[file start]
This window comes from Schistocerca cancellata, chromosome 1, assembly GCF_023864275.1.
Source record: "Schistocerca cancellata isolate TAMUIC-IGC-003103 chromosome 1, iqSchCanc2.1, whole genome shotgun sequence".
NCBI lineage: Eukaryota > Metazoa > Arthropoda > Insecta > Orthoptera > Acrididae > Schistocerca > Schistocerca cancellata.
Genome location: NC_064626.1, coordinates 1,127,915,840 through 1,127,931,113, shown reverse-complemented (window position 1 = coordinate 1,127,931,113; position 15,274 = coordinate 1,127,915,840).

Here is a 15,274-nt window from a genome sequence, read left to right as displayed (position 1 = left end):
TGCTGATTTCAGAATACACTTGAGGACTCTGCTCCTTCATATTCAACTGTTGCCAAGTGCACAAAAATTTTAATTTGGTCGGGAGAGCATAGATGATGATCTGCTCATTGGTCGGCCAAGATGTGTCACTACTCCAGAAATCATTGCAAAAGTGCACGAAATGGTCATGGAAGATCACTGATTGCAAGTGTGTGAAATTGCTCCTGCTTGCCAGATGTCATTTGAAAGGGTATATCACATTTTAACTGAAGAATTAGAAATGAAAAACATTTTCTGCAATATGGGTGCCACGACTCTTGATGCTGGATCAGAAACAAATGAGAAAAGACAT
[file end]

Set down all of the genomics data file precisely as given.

This window comes from Schistocerca cancellata, chromosome 1, assembly GCF_023864275.1.
Source record: "Schistocerca cancellata isolate TAMUIC-IGC-003103 chromosome 1, iqSchCanc2.1, whole genome shotgun sequence".
NCBI lineage: Eukaryota > Metazoa > Arthropoda > Insecta > Orthoptera > Acrididae > Schistocerca > Schistocerca cancellata.
Genome location: NC_064626.1, coordinates 1,127,915,840 through 1,127,931,113, shown reverse-complemented (window position 1 = coordinate 1,127,931,113; position 15,274 = coordinate 1,127,915,840).

Here is a 15,274-nt window from a genome sequence, read left to right as displayed (position 1 = left end):
TGCTGATTTCAGAATACACTTGAGGACTCTGCTCCTTCATATTCAACTGTTGCCAAGTGCACAAAAATTTTAATTTGGTCGGGAGAGCATAGATGATGATCTGCTCATTGGTCGGCCAAGATGTGTCACTACTCCAGAAATCATTGCAAAAGTGCACGAAATGGTCATGGAAGATCACTGATTGCAAGTGTGTGAAATTGCTCCTGCTTGCCAGATGTCATTTGAAAGGGTATATCACATTTTAACTGAAGAATTAGAAATGAAAAACATTTTCTGCAATATGGGTGCCACGACTCTTGATGCTGGATCAGAAACAAATGAGAAAAGACAT